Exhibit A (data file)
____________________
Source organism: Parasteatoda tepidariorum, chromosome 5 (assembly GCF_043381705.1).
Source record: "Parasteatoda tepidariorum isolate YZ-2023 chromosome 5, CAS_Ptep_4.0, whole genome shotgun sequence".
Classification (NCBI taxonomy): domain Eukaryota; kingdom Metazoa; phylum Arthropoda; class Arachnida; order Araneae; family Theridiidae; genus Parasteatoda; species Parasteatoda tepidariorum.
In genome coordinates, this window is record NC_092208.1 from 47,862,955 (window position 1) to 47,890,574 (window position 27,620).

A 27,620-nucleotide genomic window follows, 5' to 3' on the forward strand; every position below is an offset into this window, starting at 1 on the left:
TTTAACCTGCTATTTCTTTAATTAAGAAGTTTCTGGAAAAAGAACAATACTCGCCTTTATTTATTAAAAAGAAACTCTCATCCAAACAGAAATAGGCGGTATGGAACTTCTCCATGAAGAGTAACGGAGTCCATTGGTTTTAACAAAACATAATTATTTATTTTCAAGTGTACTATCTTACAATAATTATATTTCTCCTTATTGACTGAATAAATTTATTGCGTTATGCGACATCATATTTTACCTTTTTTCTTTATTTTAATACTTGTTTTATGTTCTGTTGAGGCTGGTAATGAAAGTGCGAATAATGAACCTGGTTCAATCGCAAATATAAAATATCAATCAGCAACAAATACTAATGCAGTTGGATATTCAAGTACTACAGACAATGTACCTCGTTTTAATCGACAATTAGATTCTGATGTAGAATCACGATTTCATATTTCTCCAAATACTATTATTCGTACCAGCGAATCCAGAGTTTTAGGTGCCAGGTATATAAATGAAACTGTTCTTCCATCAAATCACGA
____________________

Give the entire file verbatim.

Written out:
Source organism: Parasteatoda tepidariorum, chromosome 5 (assembly GCF_043381705.1).
Source record: "Parasteatoda tepidariorum isolate YZ-2023 chromosome 5, CAS_Ptep_4.0, whole genome shotgun sequence".
Classification (NCBI taxonomy): domain Eukaryota; kingdom Metazoa; phylum Arthropoda; class Arachnida; order Araneae; family Theridiidae; genus Parasteatoda; species Parasteatoda tepidariorum.
In genome coordinates, this window is record NC_092208.1 from 47,862,955 (window position 1) to 47,890,574 (window position 27,620).

A 27,620-nucleotide genomic window follows, 5' to 3' on the forward strand; every position below is an offset into this window, starting at 1 on the left:
TTTAACCTGCTATTTCTTTAATTAAGAAGTTTCTGGAAAAAGAACAATACTCGCCTTTATTTATTAAAAAGAAACTCTCATCCAAACAGAAATAGGCGGTATGGAACTTCTCCATGAAGAGTAACGGAGTCCATTGGTTTTAACAAAACATAATTATTTATTTTCAAGTGTACTATCTTACAATAATTATATTTCTCCTTATTGACTGAATAAATTTATTGCGTTATGCGACATCATATTTTACCTTTTTTCTTTATTTTAATACTTGTTTTATGTTCTGTTGAGGCTGGTAATGAAAGTGCGAATAATGAACCTGGTTCAATCGCAAATATAAAATATCAATCAGCAACAAATACTAATGCAGTTGGATATTCAAGTACTACAGACAATGTACCTCGTTTTAATCGACAATTAGATTCTGATGTAGAATCACGATTTCATATTTCTCCAAATACTATTATTCGTACCAGCGAATCCAGAGTTTTAGGTGCCAGGTATATAAATGAAACTGTTCTTCCATCAAATCACGA